Anthony de Jasay

Property or Property "Rights"

Anthony de Jasay*
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Sophisticated talk about "property rights" when what is meant is "property" helps to prepare the ground where both lose much of their force.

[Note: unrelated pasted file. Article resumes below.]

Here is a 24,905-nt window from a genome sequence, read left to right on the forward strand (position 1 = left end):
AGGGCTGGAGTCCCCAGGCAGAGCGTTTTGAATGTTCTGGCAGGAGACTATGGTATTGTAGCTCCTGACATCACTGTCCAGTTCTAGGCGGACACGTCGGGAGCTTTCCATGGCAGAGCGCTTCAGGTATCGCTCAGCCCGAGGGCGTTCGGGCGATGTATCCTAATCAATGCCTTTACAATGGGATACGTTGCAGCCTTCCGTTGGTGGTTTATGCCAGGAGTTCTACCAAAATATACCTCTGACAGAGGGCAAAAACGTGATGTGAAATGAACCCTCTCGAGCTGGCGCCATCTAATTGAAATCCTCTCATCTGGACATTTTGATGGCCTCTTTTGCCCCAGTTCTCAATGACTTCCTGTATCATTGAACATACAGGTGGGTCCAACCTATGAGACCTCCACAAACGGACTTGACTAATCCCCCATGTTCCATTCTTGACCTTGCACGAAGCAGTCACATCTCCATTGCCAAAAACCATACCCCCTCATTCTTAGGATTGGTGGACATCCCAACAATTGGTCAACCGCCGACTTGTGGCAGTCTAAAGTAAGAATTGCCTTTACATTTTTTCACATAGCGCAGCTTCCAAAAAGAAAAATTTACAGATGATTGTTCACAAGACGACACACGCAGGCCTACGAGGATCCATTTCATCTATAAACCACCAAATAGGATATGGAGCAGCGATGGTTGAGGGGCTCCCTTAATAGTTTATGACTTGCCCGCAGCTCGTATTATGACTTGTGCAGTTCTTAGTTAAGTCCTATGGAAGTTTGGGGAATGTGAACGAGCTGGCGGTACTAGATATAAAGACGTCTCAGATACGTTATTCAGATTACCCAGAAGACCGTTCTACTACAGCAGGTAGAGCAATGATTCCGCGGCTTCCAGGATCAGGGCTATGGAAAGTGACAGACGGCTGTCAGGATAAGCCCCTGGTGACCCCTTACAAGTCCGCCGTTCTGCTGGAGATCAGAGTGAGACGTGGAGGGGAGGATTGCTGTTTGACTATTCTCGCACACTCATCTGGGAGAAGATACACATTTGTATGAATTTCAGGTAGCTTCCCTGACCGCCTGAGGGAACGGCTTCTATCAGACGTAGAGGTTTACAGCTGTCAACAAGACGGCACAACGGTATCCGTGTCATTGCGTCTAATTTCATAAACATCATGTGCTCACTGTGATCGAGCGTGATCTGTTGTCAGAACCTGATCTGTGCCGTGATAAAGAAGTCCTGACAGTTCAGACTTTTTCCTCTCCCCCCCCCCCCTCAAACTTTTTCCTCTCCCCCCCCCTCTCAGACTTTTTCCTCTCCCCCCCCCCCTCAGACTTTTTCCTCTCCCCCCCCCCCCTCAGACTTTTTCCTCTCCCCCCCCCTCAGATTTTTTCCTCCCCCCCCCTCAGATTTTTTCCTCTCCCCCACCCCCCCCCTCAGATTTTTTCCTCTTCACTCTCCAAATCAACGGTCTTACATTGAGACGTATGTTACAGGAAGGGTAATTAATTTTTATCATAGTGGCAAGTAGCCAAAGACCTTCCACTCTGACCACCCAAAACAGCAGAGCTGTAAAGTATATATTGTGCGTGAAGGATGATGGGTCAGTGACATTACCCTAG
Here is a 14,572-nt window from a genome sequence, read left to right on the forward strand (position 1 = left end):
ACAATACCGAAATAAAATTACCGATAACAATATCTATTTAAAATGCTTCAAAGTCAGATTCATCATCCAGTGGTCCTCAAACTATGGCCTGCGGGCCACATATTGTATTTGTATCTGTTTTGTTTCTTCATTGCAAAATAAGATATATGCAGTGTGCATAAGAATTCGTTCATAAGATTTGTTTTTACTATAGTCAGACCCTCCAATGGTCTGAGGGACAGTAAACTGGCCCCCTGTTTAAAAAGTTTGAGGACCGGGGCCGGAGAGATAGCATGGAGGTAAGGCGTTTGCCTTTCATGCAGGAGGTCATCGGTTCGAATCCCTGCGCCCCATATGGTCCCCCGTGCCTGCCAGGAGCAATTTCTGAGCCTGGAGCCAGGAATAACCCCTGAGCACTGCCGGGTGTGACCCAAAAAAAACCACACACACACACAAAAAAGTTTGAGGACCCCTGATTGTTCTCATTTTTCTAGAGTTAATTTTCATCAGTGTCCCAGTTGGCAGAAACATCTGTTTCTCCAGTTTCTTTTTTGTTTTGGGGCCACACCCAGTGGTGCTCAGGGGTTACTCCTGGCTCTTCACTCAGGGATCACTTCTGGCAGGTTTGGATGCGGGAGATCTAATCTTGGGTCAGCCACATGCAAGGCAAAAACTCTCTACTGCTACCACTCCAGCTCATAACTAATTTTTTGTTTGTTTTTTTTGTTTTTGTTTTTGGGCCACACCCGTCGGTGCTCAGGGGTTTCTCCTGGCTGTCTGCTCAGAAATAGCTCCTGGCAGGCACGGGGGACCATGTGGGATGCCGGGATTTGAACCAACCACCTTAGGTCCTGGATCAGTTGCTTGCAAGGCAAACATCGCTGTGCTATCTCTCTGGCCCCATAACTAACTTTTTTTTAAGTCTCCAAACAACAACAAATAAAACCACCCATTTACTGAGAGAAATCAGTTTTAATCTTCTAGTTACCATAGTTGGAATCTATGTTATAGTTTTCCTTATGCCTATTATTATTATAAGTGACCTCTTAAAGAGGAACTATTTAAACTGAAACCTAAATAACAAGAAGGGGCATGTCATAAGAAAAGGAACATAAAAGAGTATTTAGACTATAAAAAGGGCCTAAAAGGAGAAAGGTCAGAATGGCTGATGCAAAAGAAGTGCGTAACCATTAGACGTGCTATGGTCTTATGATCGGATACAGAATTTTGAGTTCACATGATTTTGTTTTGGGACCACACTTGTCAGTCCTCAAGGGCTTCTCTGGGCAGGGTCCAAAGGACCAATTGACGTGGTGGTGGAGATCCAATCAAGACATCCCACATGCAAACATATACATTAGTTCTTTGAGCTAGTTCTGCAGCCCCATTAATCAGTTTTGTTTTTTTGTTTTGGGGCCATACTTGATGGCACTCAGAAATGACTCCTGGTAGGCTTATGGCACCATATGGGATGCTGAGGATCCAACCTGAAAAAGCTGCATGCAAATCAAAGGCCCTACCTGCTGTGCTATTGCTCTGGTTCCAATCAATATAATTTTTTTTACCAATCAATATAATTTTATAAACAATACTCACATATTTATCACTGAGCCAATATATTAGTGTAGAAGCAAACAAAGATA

I live in a part of France reputed for the apples it grows. Mindful of the promise, a while ago I have planted a few apple trees in a corner of the paddock adjoining my house. In 2005, the year the first and rather modest harvest was at hand, Jean Pierre Raffarin, the prime minister of a supposedly centre right French government under a nominally centre right president called for sharing broadly the "fruits of growth". It struck me at the time as odd that he feels entitled to talk with a straight face about sharing, and more broadly than that, sharing the fruits that are being fully shared out in the process of bringing about those fruits. It seems to me that most of the apples were due to my family for providing the land, having the trees planted and the fruit waited for, with a small share due to the part-time gardener for looking after the trees as and when needed and whose share I had advanced by paying him mutually agreed wages for his contribution. There was no residual share left, to be distributed "more broadly". Obviously enough, any further distribution to anyone must have come from my share and gone to parties who have not contributed to the growing of the "fruits". What seemed to me more distressing than the all too usual trick of the politician to show his generosity with goods that belong to somebody else, was the ready acceptance by the public of the fiction that the "fruits of growth" are a kind of residual, a bounty left over after due claims arising in the processes of production have been satisfied. Sharing the residue "more broadly" (more broadly than what?) hurts no valid claim to it.